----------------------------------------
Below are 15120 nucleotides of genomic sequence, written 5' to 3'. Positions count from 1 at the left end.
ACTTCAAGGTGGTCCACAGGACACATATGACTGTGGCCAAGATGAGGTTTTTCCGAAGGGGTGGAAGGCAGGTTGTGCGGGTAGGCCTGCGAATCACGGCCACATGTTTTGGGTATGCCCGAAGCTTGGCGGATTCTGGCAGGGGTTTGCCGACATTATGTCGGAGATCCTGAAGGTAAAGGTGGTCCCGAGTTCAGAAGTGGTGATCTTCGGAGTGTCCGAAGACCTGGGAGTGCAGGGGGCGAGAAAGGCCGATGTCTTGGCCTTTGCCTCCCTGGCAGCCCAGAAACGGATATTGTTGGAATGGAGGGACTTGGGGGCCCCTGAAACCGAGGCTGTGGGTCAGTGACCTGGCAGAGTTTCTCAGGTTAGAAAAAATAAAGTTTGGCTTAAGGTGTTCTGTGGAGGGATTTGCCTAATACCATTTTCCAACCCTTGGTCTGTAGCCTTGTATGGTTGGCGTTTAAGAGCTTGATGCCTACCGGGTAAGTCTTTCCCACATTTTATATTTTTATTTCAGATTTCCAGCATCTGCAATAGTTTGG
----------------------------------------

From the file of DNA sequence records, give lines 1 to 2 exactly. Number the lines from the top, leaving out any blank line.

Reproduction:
Below are 15120 nucleotides of genomic sequence, written 5' to 3'. Positions count from 1 at the left end.
ACTTCAAGGTGGTCCACAGGACACATATGACTGTGGCCAAGATGAGGTTTTTCCGAAGGGGTGGAAGGCAGGTTGTGCGGGTAGGCCTGCGAATCACGGCCACATGTTTTGGGTATGCCCGAAGCTTGGCGGATTCTGGCAGGGGTTTGCCGACATTATGTCGGAGATCCTGAAGGTAAAGGTGGTCCCGAGTTCAGAAGTGGTGATCTTCGGAGTGTCCGAAGACCTGGGAGTGCAGGGGGCGAGAAAGGCCGATGTCTTGGCCTTTGCCTCCCTGGCAGCCCAGAAACGGATATTGTTGGAATGGAGGGACTTGGGGGCCCCTGAAACCGAGGCTGTGGGTCAGTGACCTGGCAGAGTTTCTCAGGTTAGAAAAAATAAAGTTTGGCTTAAGGTGTTCTGTGGAGGGATTTGCCTAATACCATTTTCCAACCCTTGGTCTGTAGCCTTGTATGGTTGGCGTTTAAGAGCTTGATGCCTACCGGGTAAGTCTTTCCCACATTTTATATTTTTATTTCAGATTTCCAGCATCTGCAATAGTTTGG